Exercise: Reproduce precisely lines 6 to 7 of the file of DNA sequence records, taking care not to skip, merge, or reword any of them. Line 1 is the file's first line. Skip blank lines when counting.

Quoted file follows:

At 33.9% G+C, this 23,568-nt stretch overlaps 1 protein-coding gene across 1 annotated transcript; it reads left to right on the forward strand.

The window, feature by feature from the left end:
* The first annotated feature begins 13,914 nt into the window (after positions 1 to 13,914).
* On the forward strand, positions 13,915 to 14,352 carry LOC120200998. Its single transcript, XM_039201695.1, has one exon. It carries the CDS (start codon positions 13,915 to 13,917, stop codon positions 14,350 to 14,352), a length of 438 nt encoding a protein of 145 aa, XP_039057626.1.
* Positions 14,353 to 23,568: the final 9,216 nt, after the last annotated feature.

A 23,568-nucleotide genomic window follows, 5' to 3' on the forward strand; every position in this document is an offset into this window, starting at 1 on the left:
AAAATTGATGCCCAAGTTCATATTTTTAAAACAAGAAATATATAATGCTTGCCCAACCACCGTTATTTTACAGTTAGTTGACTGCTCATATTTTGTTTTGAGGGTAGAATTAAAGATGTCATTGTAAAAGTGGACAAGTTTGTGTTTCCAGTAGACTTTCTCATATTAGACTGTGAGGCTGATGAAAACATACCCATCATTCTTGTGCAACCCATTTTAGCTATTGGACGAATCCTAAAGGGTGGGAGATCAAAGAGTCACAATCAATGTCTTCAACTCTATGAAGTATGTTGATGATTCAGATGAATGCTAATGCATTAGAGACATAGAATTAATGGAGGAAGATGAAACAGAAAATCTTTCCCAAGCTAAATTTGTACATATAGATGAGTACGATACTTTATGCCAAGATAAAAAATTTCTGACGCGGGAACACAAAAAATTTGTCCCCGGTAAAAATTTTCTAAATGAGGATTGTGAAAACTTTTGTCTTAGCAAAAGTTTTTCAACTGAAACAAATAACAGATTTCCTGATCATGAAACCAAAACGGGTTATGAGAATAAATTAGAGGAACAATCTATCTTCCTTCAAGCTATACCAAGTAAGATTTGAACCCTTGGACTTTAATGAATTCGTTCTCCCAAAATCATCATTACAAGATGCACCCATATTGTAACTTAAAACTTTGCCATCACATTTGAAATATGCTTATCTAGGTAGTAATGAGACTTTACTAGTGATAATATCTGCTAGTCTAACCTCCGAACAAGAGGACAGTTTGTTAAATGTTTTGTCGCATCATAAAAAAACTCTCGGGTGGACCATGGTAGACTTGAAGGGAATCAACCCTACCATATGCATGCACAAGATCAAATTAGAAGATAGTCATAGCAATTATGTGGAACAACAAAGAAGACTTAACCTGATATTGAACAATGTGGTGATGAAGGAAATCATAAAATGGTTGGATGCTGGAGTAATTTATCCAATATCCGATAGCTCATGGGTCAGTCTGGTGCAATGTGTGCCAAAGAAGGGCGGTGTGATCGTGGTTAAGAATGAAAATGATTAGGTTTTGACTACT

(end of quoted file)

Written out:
A 23,568-nucleotide genomic window follows, 5' to 3' on the forward strand; every position in this document is an offset into this window, starting at 1 on the left:
AAAATTGATGCCCAAGTTCATATTTTTAAAACAAGAAATATATAATGCTTGCCCAACCACCGTTATTTTACAGTTAGTTGACTGCTCATATTTTGTTTTGAGGGTAGAATTAAAGATGTCATTGTAAAAGTGGACAAGTTTGTGTTTCCAGTAGACTTTCTCATATTAGACTGTGAGGCTGATGAAAACATACCCATCATTCTTGTGCAACCCATTTTAGCTATTGGACGAATCCTAAAGGGTGGGAGATCAAAGAGTCACAATCAATGTCTTCAACTCTATGAAGTATGTTGATGATTCAGATGAATGCTAATGCATTAGAGACATAGAATTAATGGAGGAAGATGAAACAGAAAATCTTTCCCAAGCTAAATTTGTACATATAGATGAGTACGATACTTTATGCCAAGATAAAAAATTTCTGACGCGGGAACACAAAAAATTTGTCCCCGGTAAAAATTTTCTAAATGAGGATTGTGAAAACTTTTGTCTTAGCAAAAGTTTTTCAACTGAAACAAATAACAGATTTCCTGATCATGAAACCAAAACGGGTTATGAGAATAAATTAGAGGAACAATCTATCTTCCTTCAAGCTATACCAAGTAAGATTTGAACCCTTGGACTTTAATGAATTCGTTCTCCCAAAATCATCATTACAAGATGCACCCATATTGTAACTTAAAACTTTGCCATCACATTTGAAATATGCTTATCTAGGTAGTAATGAGACTTTACTAGTGATAATATCTGCTAGTCTAACCTCCGAACAAGAGGACAGTTTGTTAAATGTTTTGTCGCATCATAAAAAAACTCTCGGGTGGACCATGGTAGACTTGAAGGGAATCAACCCTACCATATGCATGCACAAGATCAAATTAGAAGATAGTCATAGCAATTATGTGGAACAACAAAGAAGACTTAACCTGATATTGAACAATGTGGTGATGAAGGAAATCATAAAATGGTTGGATGCTGGAGTAATTTATCCAATATCCGATAGCTCATGGGTCAGTCTGGTGCAATGTGTGCCAAAGAAGGGCGGTGTGATCGTGGTTAAGAATGAAAATGATTAGGTTTTGACTACT